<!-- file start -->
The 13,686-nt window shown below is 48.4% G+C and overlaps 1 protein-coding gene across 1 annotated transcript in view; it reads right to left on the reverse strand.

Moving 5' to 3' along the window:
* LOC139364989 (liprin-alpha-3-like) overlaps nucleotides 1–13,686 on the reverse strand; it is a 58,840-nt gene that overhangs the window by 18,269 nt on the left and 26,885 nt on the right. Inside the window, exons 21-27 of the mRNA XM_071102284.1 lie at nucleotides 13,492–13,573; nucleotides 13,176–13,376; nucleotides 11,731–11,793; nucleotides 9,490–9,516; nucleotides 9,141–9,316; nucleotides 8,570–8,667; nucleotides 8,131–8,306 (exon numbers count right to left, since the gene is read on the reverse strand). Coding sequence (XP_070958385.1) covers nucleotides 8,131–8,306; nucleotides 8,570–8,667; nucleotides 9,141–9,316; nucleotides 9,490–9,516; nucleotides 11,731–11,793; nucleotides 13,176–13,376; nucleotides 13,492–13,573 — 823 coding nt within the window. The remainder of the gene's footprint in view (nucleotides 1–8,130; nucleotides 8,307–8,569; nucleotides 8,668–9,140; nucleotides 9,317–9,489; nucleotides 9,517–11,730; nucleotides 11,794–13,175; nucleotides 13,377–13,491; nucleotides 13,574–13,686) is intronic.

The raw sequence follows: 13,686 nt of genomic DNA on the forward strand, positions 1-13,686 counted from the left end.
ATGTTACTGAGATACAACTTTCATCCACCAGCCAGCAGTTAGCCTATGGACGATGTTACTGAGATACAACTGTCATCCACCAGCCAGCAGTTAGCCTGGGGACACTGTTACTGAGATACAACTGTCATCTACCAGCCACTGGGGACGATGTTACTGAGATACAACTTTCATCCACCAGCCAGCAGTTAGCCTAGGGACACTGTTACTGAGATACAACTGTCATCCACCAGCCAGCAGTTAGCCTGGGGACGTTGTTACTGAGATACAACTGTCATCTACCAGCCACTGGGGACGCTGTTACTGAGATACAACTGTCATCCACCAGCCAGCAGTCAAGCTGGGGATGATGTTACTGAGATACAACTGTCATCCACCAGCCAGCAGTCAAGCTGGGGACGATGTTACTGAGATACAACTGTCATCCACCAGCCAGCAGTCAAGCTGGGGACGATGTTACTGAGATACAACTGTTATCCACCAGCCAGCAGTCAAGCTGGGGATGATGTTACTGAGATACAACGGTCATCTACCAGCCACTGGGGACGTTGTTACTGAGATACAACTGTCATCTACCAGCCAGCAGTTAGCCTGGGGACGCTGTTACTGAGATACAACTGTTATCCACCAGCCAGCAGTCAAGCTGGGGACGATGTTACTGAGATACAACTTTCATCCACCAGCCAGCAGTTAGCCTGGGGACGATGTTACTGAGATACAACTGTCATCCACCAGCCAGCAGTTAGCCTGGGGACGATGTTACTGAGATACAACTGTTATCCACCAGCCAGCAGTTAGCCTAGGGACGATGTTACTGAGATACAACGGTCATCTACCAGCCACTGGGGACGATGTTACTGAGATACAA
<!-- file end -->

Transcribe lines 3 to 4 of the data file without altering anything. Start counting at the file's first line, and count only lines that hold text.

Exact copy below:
* LOC139364989 (liprin-alpha-3-like) overlaps nucleotides 1–13,686 on the reverse strand; it is a 58,840-nt gene that overhangs the window by 18,269 nt on the left and 26,885 nt on the right. Inside the window, exons 21-27 of the mRNA XM_071102284.1 lie at nucleotides 13,492–13,573; nucleotides 13,176–13,376; nucleotides 11,731–11,793; nucleotides 9,490–9,516; nucleotides 9,141–9,316; nucleotides 8,570–8,667; nucleotides 8,131–8,306 (exon numbers count right to left, since the gene is read on the reverse strand). Coding sequence (XP_070958385.1) covers nucleotides 8,131–8,306; nucleotides 8,570–8,667; nucleotides 9,141–9,316; nucleotides 9,490–9,516; nucleotides 11,731–11,793; nucleotides 13,176–13,376; nucleotides 13,492–13,573 — 823 coding nt within the window. The remainder of the gene's footprint in view (nucleotides 1–8,130; nucleotides 8,307–8,569; nucleotides 8,668–9,140; nucleotides 9,317–9,489; nucleotides 9,517–11,730; nucleotides 11,794–13,175; nucleotides 13,377–13,491; nucleotides 13,574–13,686) is intronic.

The raw sequence follows: 13,686 nt of genomic DNA on the forward strand, positions 1-13,686 counted from the left end.